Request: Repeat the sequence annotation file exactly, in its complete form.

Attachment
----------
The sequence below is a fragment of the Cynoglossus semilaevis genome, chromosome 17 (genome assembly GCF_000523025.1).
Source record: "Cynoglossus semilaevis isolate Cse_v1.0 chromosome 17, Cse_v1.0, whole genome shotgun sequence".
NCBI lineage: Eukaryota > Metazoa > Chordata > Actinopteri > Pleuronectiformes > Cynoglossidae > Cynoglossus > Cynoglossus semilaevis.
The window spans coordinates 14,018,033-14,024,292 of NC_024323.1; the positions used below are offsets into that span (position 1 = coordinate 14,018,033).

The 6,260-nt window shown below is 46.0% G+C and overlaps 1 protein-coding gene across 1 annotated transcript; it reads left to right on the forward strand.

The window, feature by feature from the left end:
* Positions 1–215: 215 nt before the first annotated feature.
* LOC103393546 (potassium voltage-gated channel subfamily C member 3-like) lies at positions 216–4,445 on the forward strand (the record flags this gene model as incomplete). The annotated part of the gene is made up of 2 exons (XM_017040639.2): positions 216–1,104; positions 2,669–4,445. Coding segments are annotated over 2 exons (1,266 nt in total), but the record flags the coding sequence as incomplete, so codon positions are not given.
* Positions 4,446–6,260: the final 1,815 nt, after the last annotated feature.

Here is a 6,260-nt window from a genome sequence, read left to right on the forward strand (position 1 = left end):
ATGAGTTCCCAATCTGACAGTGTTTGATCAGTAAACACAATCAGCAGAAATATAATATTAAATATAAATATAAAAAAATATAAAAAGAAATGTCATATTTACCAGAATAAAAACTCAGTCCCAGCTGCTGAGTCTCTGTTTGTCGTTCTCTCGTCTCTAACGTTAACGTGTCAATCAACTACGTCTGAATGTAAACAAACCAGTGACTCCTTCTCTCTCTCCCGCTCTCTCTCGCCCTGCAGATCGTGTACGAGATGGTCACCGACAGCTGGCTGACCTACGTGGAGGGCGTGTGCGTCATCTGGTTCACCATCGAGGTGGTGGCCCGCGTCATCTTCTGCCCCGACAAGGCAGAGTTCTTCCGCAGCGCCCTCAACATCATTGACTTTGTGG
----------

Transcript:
The sequence below is a fragment of the Cynoglossus semilaevis genome, chromosome 17 (genome assembly GCF_000523025.1).
Source record: "Cynoglossus semilaevis isolate Cse_v1.0 chromosome 17, Cse_v1.0, whole genome shotgun sequence".
NCBI lineage: Eukaryota > Metazoa > Chordata > Actinopteri > Pleuronectiformes > Cynoglossidae > Cynoglossus > Cynoglossus semilaevis.
The window spans coordinates 14,018,033-14,024,292 of NC_024323.1; the positions used below are offsets into that span (position 1 = coordinate 14,018,033).

The 6,260-nt window shown below is 46.0% G+C and overlaps 1 protein-coding gene across 1 annotated transcript; it reads left to right on the forward strand.

The window, feature by feature from the left end:
* Positions 1–215: 215 nt before the first annotated feature.
* LOC103393546 (potassium voltage-gated channel subfamily C member 3-like) lies at positions 216–4,445 on the forward strand (the record flags this gene model as incomplete). The annotated part of the gene is made up of 2 exons (XM_017040639.2): positions 216–1,104; positions 2,669–4,445. Coding segments are annotated over 2 exons (1,266 nt in total), but the record flags the coding sequence as incomplete, so codon positions are not given.
* Positions 4,446–6,260: the final 1,815 nt, after the last annotated feature.

Here is a 6,260-nt window from a genome sequence, read left to right on the forward strand (position 1 = left end):
ATGAGTTCCCAATCTGACAGTGTTTGATCAGTAAACACAATCAGCAGAAATATAATATTAAATATAAATATAAAAAAATATAAAAAGAAATGTCATATTTACCAGAATAAAAACTCAGTCCCAGCTGCTGAGTCTCTGTTTGTCGTTCTCTCGTCTCTAACGTTAACGTGTCAATCAACTACGTCTGAATGTAAACAAACCAGTGACTCCTTCTCTCTCTCCCGCTCTCTCTCGCCCTGCAGATCGTGTACGAGATGGTCACCGACAGCTGGCTGACCTACGTGGAGGGCGTGTGCGTCATCTGGTTCACCATCGAGGTGGTGGCCCGCGTCATCTTCTGCCCCGACAAGGCAGAGTTCTTCCGCAGCGCCCTCAACATCATTGACTTTGTGG